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The New York Times
Jan 24, 2003
by Milt Fruedenheim
Large H.M.O. to Make Treatment Guidelines PublicKaiser Permanente, the nation's largest nonprofit health maintenance organization, said yesterday that it would publish on its Web site the guidelines developed and used by Kaiser's doctors for treatment of hundreds of diseases, "from asthma to visual impairment." Kaiser also agreed to share with the public information about the way it pays doctors, including financial incentives.
The new guidelines, which are being published as part of a settlement of two lawsuits brought by consumer groups over patient care, are not compulsory, according to people familiar with them, so doctors will still be free to deviate from them without penalty. But Kaiser patients -- and the public -- will now have access to information they can use to assess the treatment they receive and discuss it with their doctors. Patients will have to look up the information themselves on Kaiser's Web site.
Consumer advocates said the moves by Kaiser would push other managed care companies and medical groups to make similar disclosures regarding both treatments and doctors' compensation.
The actions by Kaiser are the latest example of efforts to help consumers have more informed discussions with their doctors. Health policy experts say the disclosures may also help narrow the gaps in the treatments offered for identical diseases by doctors and health plans across the country.
"This sets a new standard for the competition and the doctors," said Dr. John Wennberg, a health policy scholar who has studied disparities in care and is an advocate for medical practices with clear evidence of effectiveness. "Patients seeking information on the standards of care will have a new place to go. They could use it in negotiating with their own physician."
The announcements, which industry experts said appeared to be unprecedented, were part of a deal Kaiser made to settle a pair of lawsuits by consumer groups in California state courts four years ago.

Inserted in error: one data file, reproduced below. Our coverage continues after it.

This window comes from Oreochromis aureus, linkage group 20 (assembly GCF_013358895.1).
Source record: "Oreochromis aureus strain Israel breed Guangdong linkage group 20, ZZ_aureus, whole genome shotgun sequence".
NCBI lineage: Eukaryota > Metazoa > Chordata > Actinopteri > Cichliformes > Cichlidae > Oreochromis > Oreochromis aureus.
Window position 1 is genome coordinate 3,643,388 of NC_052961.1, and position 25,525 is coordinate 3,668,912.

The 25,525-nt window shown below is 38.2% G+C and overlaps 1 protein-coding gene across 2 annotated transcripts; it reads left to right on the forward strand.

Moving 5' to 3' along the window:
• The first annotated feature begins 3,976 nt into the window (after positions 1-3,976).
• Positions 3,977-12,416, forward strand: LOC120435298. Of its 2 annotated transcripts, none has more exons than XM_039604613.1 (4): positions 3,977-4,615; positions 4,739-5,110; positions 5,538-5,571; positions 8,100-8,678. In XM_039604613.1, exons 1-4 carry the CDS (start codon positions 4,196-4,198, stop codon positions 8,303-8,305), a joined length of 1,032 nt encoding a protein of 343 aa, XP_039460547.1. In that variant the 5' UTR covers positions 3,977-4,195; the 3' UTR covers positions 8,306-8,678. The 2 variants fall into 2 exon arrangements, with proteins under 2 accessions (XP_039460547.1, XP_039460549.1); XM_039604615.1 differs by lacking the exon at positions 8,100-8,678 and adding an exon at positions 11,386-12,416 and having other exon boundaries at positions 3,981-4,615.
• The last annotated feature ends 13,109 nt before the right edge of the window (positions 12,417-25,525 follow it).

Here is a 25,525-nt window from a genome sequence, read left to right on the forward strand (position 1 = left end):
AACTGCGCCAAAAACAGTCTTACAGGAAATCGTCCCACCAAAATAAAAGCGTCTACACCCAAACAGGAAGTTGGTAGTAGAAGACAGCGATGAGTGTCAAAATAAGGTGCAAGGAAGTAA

The groups had accused Kaiser of false advertising and other violations of the California Unfair Competition Law. The plaintiffs said the H.M.O.'s ads had been incorrect when they claimed that decisions on patients' care at Kaiser were based only on medical criteria decided by doctors.
Some health plans publish recommendations for preventive measures. Empire Blue Cross and Blue Shield, for example, has recommendations for mammograms, childhood vaccinations and other health measures on its public Web site.
Many hospitals tell their own doctors about guidelines for what are called best practices. One group of teaching hospitals -- Mount Sinai NYU, Duke, Vanderbilt, Emory, Washington University and Oregon Health Sciences -- jointly own a company, EBS Solutions of Nashville, that sells medical guidelines for health plan doctors and members.
Health Net, a big California-based H.M.O., made 105 treatment guidelines from EBS available last year to its members and doctors. The EBS contract will not allow the guidelines -- which are derived from federal agencies and medical professional societies -- to be made available to the public, said Dr. Tim Moore, chief medical officer of Health Net.
Dr. Carolyn Clancy, acting director of the federal Agency for Healthcare Research and Quality, said the Kaiser disclosures conformed to the approaches recommended by the Institute of Medicine of the National Academy of Sciences: basing medical practice on evidence and sharing that evidence with the wider public.
"The more stakeholders are engaged in evidence-based medicine, the better," she said. More than 50,000 people each month gather information on the National Guidelines Clearinghouse, a Web site that publishes treatment guidelines various groups have agreed on. The site is sponsored by her agency with the American Medical Association and the American Association of Health Plans, a managed care trade group.
"This is the way we are headed," said Helen Darling, president of the Washington Business Group on Health, a group of 150 large employers. "It helps us to move toward more standardization, presumably toward the gold standard of care. It is an excellent opportunity for everybody to learn what is the best care."
The settlement was announced jointly yesterday by Kaiser Permanente and the lawsuits' plaintiffs, the Foundation for Taxpayer and Consumer Rights, Consumers for Quality Care, and the Steven Andrew Olsen Coalition for Patients' Rights.
The guidelines will be written in clear language that consumers can understand.
"Kaiser has a rigorous process for developing treatment guidelines," said Peter V. Lee, president of the Pacific Business Group on Health, representing large West Coast employers. "I would feel much more comfortable following guidelines developed by Kaiser than taking the luck of the draw on what I'd find through a Google search on the Internet."
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